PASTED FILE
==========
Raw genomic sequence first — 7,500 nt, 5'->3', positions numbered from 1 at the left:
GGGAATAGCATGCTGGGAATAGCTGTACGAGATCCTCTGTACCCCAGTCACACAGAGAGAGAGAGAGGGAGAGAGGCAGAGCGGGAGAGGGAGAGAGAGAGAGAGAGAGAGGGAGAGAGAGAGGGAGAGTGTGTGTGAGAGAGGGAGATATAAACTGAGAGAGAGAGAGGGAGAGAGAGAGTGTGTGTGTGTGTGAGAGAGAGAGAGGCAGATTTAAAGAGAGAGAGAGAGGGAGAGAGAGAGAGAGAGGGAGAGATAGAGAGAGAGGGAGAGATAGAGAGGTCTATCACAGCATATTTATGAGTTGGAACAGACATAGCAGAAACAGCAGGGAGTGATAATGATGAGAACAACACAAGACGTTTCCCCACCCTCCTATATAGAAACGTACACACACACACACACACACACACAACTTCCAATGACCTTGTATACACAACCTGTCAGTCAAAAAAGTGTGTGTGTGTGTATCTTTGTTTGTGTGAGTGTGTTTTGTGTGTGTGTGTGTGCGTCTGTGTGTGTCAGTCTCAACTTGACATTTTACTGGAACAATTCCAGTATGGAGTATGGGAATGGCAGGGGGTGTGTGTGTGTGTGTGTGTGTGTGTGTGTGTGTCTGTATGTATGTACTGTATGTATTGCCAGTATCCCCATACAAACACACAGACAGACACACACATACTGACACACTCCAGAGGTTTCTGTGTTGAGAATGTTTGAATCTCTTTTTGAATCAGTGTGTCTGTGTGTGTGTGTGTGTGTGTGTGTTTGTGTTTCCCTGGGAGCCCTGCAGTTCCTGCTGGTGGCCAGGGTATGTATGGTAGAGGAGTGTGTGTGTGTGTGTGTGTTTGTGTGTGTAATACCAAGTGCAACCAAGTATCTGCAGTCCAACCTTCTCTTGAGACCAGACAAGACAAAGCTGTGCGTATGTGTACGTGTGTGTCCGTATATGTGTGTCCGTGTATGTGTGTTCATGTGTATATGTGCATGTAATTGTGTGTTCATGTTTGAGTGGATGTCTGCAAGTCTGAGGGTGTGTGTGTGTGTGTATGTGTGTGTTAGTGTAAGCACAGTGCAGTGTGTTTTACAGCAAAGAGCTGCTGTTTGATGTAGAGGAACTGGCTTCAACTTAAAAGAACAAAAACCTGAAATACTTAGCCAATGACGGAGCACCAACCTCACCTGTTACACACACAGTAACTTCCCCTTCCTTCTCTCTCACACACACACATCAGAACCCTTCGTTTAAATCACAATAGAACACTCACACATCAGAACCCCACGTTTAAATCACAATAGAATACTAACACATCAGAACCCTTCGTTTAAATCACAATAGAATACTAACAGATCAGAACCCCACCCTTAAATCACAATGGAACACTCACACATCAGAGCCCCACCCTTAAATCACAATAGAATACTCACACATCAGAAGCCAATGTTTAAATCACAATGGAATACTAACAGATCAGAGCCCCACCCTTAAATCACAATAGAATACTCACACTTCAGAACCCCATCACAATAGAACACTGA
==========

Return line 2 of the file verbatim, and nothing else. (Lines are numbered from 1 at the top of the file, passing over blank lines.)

GGGAATAGCATGCTGGGAATAGCTGTACGAGATCCTCTGTACCCCAGTCACACAGAGAGAGAGAGAGGGAGAGAGGCAGAGCGGGAGAGGGAGAGAGAGAGAGAGAGAGAGGGAGAGAGAGAGGGAGAGTGTGTGTGAGAGAGGGAGATATAAACTGAGAGAGAGAGAGGGAGAGAGAGAGTGTGTGTGTGTGTGAGAGAGAGAGAGGCAGATTTAAAGAGAGAGAGAGAGGGAGAGAGAGAGAGAGAGGGAGAGATAGAGAGAGAGGGAGAGATAGAGAGGTCTATCACAGCATATTTATGAGTTGGAACAGACATAGCAGAAACAGCAGGGAGTGATAATGATGAGAACAACACAAGACGTTTCCCCACCCTCCTATATAGAAACGTACACACACACACACACACACACACAACTTCCAATGACCTTGTATACACAACCTGTCAGTCAAAAAAGTGTGTGTGTGTGTATCTTTGTTTGTGTGAGTGTGTTTTGTGTGTGTGTGTGTGCGTCTGTGTGTGTCAGTCTCAACTTGACATTTTACTGGAACAATTCCAGTATGGAGTATGGGAATGGCAGGGGGTGTGTGTGTGTGTGTGTGTGTGTGTGTGTGTGTCTGTATGTATGTACTGTATGTATTGCCAGTATCCCCATACAAACACACAGACAGACACACACATACTGACACACTCCAGAGGTTTCTGTGTTGAGAATGTTTGAATCTCTTTTTGAATCAGTGTGTCTGTGTGTGTGTGTGTGTGTGTGTGTTTGTGTTTCCCTGGGAGCCCTGCAGTTCCTGCTGGTGGCCAGGGTATGTATGGTAGAGGAGTGTGTGTGTGTGTGTGTGTTTGTGTGTGTAATACCAAGTGCAACCAAGTATCTGCAGTCCAACCTTCTCTTGAGACCAGACAAGACAAAGCTGTGCGTATGTGTACGTGTGTGTCCGTATATGTGTGTCCGTGTATGTGTGTTCATGTGTATATGTGCATGTAATTGTGTGTTCATGTTTGAGTGGATGTCTGCAAGTCTGAGGGTGTGTGTGTGTGTGTATGTGTGTGTTAGTGTAAGCACAGTGCAGTGTGTTTTACAGCAAAGAGCTGCTGTTTGATGTAGAGGAACTGGCTTCAACTTAAAAGAACAAAAACCTGAAATACTTAGCCAATGACGGAGCACCAACCTCACCTGTTACACACACAGTAACTTCCCCTTCCTTCTCTCTCACACACACACATCAGAACCCTTCGTTTAAATCACAATAGAACACTCACACATCAGAACCCCACGTTTAAATCACAATAGAATACTAACACATCAGAACCCTTCGTTTAAATCACAATAGAATACTAACAGATCAGAACCCCACCCTTAAATCACAATGGAACACTCACACATCAGAGCCCCACCCTTAAATCACAATAGAATACTCACACATCAGAAGCCAATGTTTAAATCACAATGGAATACTAACAGATCAGAGCCCCACCCTTAAATCACAATAGAATACTCACACTTCAGAACCCCATCACAATAGAACACTGA